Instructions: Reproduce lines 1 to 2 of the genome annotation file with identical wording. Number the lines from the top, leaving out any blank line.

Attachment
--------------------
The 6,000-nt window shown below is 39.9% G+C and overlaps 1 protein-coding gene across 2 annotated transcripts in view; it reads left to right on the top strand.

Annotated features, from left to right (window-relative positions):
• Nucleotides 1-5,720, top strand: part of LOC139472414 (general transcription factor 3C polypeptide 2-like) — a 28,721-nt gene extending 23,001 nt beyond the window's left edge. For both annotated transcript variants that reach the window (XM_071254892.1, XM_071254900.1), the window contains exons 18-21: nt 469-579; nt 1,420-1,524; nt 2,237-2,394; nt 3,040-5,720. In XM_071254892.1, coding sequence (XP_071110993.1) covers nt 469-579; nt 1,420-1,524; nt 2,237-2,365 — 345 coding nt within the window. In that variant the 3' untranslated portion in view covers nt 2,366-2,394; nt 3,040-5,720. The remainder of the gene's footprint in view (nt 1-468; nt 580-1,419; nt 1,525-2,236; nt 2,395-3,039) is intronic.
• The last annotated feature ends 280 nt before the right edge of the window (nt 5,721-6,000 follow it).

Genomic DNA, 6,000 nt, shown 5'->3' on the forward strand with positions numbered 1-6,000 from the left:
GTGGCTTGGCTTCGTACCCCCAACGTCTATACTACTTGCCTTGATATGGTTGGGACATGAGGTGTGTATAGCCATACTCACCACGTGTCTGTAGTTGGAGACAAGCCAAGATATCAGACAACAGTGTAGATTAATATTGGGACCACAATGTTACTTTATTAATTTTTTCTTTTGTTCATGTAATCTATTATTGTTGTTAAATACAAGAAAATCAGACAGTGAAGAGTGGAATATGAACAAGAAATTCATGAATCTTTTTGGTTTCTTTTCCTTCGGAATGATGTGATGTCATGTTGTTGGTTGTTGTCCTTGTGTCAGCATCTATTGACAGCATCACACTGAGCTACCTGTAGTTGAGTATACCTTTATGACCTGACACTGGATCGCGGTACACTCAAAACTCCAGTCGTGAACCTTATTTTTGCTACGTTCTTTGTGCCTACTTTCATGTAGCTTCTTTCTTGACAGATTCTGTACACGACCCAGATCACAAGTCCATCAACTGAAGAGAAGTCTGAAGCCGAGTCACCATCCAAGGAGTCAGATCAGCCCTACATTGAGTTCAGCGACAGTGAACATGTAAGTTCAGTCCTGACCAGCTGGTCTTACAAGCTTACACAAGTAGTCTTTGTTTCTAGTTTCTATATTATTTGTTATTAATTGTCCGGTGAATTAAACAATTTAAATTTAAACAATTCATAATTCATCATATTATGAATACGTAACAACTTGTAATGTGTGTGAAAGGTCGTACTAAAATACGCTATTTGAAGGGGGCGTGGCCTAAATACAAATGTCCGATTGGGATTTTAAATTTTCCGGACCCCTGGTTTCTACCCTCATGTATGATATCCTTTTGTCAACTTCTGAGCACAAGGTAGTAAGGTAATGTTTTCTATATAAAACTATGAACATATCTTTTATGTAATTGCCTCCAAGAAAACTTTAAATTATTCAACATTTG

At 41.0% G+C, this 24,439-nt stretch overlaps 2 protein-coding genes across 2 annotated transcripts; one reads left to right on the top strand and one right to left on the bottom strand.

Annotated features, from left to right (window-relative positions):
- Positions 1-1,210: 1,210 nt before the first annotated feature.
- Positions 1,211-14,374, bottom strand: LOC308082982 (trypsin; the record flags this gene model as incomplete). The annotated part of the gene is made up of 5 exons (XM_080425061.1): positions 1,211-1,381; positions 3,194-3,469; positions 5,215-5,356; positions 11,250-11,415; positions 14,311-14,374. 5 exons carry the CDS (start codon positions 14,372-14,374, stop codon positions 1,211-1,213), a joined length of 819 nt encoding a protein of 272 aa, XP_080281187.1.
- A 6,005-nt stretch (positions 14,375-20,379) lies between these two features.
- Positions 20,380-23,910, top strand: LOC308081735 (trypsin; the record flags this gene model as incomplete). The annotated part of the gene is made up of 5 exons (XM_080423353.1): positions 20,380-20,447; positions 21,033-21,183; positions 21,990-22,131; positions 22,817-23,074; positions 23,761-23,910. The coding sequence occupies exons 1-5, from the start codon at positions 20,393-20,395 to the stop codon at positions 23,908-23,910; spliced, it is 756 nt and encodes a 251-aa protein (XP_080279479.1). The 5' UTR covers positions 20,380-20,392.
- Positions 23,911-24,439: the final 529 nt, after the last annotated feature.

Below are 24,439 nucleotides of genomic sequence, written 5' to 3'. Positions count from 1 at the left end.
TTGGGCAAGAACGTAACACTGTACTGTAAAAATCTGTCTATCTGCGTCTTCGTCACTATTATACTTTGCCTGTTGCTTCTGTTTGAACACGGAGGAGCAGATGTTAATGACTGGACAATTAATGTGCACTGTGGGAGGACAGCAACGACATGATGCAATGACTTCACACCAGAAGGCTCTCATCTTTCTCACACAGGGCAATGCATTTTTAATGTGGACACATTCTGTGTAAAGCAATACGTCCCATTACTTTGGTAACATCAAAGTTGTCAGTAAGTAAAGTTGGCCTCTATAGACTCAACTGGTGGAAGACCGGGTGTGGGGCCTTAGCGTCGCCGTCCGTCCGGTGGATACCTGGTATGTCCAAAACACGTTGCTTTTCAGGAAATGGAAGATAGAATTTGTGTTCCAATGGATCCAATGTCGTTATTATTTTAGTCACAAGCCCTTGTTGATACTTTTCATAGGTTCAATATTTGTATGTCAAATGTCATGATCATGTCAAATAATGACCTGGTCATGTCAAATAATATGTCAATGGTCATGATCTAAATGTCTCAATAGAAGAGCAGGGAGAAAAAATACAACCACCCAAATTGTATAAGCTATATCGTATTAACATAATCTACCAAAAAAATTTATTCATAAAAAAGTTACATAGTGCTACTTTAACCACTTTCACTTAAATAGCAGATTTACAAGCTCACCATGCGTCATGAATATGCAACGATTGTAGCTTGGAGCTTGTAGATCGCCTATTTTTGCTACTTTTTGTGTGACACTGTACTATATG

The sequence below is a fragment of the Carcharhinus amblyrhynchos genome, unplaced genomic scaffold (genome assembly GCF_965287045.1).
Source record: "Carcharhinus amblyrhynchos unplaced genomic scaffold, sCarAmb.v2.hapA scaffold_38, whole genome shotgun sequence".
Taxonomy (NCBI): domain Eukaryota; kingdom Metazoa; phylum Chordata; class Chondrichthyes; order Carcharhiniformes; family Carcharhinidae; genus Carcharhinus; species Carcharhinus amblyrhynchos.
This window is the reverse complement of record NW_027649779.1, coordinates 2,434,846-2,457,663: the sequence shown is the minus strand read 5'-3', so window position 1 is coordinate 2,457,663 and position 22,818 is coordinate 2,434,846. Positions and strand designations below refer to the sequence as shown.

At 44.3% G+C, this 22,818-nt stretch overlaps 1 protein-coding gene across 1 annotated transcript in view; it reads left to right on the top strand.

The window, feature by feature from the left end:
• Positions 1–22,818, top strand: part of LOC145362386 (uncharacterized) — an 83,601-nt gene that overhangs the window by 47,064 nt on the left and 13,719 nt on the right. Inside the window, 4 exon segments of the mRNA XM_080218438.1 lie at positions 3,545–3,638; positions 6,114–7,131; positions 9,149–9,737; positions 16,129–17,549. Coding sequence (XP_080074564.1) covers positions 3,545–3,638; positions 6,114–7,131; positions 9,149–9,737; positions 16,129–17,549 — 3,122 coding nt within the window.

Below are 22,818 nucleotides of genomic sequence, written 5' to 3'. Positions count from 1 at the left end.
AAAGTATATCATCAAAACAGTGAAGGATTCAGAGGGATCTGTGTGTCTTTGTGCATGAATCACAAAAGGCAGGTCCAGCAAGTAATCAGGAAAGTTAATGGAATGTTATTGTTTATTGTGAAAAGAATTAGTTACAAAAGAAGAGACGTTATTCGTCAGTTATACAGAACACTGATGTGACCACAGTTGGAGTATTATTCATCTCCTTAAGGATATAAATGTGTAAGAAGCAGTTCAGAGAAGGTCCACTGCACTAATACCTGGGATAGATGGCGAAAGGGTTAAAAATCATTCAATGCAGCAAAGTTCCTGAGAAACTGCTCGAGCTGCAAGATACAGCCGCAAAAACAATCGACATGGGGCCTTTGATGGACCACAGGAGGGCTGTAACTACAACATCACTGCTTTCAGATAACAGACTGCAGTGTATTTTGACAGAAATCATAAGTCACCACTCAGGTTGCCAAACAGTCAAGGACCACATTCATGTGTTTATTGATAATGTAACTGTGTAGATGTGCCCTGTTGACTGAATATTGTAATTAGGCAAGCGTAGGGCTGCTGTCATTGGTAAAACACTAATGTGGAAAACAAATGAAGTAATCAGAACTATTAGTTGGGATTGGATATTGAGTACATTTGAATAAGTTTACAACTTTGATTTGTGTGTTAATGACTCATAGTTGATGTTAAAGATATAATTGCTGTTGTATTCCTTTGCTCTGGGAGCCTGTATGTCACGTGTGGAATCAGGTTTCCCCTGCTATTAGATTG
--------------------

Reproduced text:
The 6,000-nt window shown below is 39.9% G+C and overlaps 1 protein-coding gene across 2 annotated transcripts in view; it reads left to right on the top strand.

Annotated features, from left to right (window-relative positions):